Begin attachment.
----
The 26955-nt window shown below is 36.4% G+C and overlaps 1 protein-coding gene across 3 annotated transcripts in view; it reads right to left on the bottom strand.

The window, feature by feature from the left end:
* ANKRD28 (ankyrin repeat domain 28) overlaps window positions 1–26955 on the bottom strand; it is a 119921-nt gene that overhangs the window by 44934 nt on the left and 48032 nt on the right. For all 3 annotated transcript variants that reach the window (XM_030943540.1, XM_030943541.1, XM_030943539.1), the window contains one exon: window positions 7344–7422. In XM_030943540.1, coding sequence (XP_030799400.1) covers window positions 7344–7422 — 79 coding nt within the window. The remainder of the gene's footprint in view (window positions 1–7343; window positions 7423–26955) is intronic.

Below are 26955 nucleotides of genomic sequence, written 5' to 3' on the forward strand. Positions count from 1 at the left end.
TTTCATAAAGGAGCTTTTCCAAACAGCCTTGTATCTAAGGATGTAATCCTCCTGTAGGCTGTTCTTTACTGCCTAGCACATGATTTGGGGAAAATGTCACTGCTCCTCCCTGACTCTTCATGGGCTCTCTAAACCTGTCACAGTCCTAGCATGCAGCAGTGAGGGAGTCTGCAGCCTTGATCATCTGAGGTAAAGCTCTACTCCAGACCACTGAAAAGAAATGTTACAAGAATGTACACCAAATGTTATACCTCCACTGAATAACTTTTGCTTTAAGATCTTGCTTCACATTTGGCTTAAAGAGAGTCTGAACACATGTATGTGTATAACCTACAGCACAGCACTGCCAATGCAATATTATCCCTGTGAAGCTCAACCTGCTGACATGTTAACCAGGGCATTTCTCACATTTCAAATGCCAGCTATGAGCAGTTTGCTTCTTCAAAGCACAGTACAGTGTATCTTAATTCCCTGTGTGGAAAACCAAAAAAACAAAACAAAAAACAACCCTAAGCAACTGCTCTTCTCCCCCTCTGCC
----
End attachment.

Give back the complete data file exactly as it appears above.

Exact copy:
The 26955-nt window shown below is 36.4% G+C and overlaps 1 protein-coding gene across 3 annotated transcripts in view; it reads right to left on the bottom strand.

The window, feature by feature from the left end:
* ANKRD28 (ankyrin repeat domain 28) overlaps window positions 1–26955 on the bottom strand; it is a 119921-nt gene that overhangs the window by 44934 nt on the left and 48032 nt on the right. For all 3 annotated transcript variants that reach the window (XM_030943540.1, XM_030943541.1, XM_030943539.1), the window contains one exon: window positions 7344–7422. In XM_030943540.1, coding sequence (XP_030799400.1) covers window positions 7344–7422 — 79 coding nt within the window. The remainder of the gene's footprint in view (window positions 1–7343; window positions 7423–26955) is intronic.

Below are 26955 nucleotides of genomic sequence, written 5' to 3' on the forward strand. Positions count from 1 at the left end.
TTTCATAAAGGAGCTTTTCCAAACAGCCTTGTATCTAAGGATGTAATCCTCCTGTAGGCTGTTCTTTACTGCCTAGCACATGATTTGGGGAAAATGTCACTGCTCCTCCCTGACTCTTCATGGGCTCTCTAAACCTGTCACAGTCCTAGCATGCAGCAGTGAGGGAGTCTGCAGCCTTGATCATCTGAGGTAAAGCTCTACTCCAGACCACTGAAAAGAAATGTTACAAGAATGTACACCAAATGTTATACCTCCACTGAATAACTTTTGCTTTAAGATCTTGCTTCACATTTGGCTTAAAGAGAGTCTGAACACATGTATGTGTATAACCTACAGCACAGCACTGCCAATGCAATATTATCCCTGTGAAGCTCAACCTGCTGACATGTTAACCAGGGCATTTCTCACATTTCAAATGCCAGCTATGAGCAGTTTGCTTCTTCAAAGCACAGTACAGTGTATCTTAATTCCCTGTGTGGAAAACCAAAAAAACAAAACAAAAAACAACCCTAAGCAACTGCTCTTCTCCCCCTCTGCC